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25 November 2021Big Pharma

Court denies Sun Pharma’s bid to avoid trial

Sun Pharma’s bid to avoid facing a trial over allegations of antitrust behaviour by an Indian drugmaker it acquired has been denied by a Massachusetts court.

District Judge Nathaniel Gorton of the US District Court for the District of Massachusetts denied both the motion for summary judgment filed by Sun Pharma’s subsidiary Ranbaxy and the motion for partial summary judgment filed by the plaintiffs on Monday, November 22.

The two plaintiff classes—which are composed of direct purchaser plaintiffs and end-payor plaintiffs—alleged that Ranbaxy had caused the delayed market entry of three generic drugs.

According to the class-action suit, in 2004 and 2005, Ranbaxy filed applications with the US Food and Drug Administration seeking approval to manufacture and market generic versions of Diovan, Nexium and Valcyte.

Under the Hatch-Waxman Act, the first generic drug manufacturer to submit a substantially complete Abbreviated New Drug Application (ANDA) is entitled to a 180-day period of exclusivity.

During this period, no other manufacturer is permitted to market a generic version of the subject drug. However, the exclusivity period may be revoked if the generic manufacturer fails to obtain tentative approval from the FDA within 30 months of submission, among other reasons.

While Ranbaxy obtained tentative approval for all three drugs in 2007 and 2008, it failed to secure final approval for its generic version of Diovan until June 2014.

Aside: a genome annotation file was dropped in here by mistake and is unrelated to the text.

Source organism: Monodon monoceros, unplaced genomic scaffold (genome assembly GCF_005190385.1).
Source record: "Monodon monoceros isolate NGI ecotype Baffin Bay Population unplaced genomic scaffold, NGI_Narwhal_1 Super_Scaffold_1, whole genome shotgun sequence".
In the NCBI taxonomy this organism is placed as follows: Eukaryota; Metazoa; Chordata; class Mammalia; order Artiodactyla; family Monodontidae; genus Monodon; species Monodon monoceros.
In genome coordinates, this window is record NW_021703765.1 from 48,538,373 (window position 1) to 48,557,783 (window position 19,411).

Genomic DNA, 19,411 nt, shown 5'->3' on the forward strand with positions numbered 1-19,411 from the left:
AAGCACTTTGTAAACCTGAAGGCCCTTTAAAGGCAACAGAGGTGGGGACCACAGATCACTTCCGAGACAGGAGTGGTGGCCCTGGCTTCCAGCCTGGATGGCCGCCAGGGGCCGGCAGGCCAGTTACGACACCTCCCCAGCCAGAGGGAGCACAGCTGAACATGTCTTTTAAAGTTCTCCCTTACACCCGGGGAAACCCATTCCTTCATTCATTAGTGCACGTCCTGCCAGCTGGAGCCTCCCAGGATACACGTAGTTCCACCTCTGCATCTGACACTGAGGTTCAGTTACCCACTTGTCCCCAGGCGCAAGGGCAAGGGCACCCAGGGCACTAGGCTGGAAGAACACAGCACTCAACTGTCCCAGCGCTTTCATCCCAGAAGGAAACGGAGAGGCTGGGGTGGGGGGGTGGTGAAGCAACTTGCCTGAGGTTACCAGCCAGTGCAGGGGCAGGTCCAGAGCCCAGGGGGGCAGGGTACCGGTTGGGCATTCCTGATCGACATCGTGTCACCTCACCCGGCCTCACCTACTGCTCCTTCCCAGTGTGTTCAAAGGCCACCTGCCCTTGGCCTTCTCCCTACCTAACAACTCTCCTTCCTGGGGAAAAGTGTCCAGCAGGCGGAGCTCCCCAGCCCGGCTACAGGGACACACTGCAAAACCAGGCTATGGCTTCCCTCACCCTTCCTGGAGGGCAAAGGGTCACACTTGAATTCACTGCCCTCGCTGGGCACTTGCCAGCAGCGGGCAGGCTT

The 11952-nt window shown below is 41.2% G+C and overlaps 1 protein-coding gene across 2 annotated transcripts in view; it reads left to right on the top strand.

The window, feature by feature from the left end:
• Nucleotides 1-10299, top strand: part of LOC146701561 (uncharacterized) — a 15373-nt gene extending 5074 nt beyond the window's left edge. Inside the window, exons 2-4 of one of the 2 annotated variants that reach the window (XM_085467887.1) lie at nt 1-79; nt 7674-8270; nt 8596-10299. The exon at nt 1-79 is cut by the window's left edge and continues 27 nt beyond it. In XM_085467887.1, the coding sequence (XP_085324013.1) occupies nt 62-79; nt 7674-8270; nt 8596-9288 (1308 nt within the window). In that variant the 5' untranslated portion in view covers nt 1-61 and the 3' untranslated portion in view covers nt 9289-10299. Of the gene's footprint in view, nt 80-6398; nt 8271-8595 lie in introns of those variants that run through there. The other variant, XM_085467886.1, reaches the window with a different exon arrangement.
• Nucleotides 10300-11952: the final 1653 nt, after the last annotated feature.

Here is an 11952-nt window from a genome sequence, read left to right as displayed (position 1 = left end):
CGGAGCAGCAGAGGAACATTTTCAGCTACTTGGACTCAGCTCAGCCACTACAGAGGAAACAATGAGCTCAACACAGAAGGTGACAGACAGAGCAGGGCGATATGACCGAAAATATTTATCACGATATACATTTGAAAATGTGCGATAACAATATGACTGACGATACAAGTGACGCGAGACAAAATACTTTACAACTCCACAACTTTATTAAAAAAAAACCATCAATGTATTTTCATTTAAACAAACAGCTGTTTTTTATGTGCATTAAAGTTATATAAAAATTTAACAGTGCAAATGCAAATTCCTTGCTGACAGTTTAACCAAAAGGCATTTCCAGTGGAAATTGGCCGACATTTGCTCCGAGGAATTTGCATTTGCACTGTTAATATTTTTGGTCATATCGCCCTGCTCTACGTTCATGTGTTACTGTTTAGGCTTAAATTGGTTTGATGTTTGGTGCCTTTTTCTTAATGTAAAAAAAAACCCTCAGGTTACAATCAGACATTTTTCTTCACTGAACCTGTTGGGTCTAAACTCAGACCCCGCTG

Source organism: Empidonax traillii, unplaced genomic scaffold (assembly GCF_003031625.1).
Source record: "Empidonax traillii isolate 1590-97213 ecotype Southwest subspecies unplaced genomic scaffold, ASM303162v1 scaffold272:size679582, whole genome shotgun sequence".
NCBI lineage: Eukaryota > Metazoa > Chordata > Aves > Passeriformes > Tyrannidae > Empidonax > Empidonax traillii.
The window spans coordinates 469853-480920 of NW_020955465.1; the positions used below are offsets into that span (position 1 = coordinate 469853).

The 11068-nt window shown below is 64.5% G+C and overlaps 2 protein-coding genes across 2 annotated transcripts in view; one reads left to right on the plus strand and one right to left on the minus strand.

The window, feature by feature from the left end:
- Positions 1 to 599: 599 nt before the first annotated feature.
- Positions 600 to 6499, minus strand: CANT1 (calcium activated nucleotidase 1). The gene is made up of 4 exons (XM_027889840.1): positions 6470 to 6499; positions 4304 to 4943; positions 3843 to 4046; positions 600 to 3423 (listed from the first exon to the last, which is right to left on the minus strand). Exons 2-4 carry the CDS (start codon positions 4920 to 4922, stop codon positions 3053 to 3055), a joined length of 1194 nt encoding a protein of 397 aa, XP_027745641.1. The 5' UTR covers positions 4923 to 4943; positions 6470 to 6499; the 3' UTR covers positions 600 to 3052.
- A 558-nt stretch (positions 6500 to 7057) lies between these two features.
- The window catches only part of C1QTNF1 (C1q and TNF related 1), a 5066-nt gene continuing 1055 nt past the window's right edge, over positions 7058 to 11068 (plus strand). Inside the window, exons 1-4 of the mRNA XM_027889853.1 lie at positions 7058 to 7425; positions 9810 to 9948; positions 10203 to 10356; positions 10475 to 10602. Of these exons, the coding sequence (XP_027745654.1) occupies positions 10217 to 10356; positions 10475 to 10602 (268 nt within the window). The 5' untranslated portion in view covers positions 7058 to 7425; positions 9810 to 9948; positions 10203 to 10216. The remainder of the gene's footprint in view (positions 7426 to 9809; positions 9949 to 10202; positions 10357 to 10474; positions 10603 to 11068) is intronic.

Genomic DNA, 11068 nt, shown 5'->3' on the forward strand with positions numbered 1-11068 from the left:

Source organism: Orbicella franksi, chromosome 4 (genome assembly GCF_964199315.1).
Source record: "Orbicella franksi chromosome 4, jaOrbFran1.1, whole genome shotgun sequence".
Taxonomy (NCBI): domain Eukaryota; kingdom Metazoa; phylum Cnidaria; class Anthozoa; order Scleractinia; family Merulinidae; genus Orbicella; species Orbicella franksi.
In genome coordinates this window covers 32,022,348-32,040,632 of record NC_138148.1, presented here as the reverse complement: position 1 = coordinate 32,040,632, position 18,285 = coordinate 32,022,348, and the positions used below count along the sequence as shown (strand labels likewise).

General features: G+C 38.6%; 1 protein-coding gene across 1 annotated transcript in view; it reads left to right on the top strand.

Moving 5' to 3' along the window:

Then, before Ranbaxy could secure final approval for its generic Nexium and Valcyte ANDAs, the FDA revoked its tentative approval for both drugs. Ranbaxy’s generic versions of these two drugs were never brought to market.

The plaintiffs allege that they overpaid for these medicines because Ranbaxy submitted ANDAs with missing, incorrect or fraudulent information, leading it to wrongfully acquire exclusivity periods.

“Plaintiffs assert that but for defendants’ allegedly anti-competitive conduct, generic versions of those three drugs would have entered the market and been available at lower prices much sooner. As a result, plaintiffs contend they paid artificially inflated prices for Diovan, Nexium and Valcyte during the class periods,” said Gorton.

Before the court, Ranbaxy’s lawyers argued that the plaintiffs had failed to show that Ranbaxy’s alleged fraud induced the FDA to grant tentative approval for Diovan, Nexium and Valcyte. However, Gorton rejected this argument, along with Ranbaxy’s argument that it never had monopoly power over Nexium and Valcyte.

The court’s decision clears the way for a jury trial, set for January 10, 2021.

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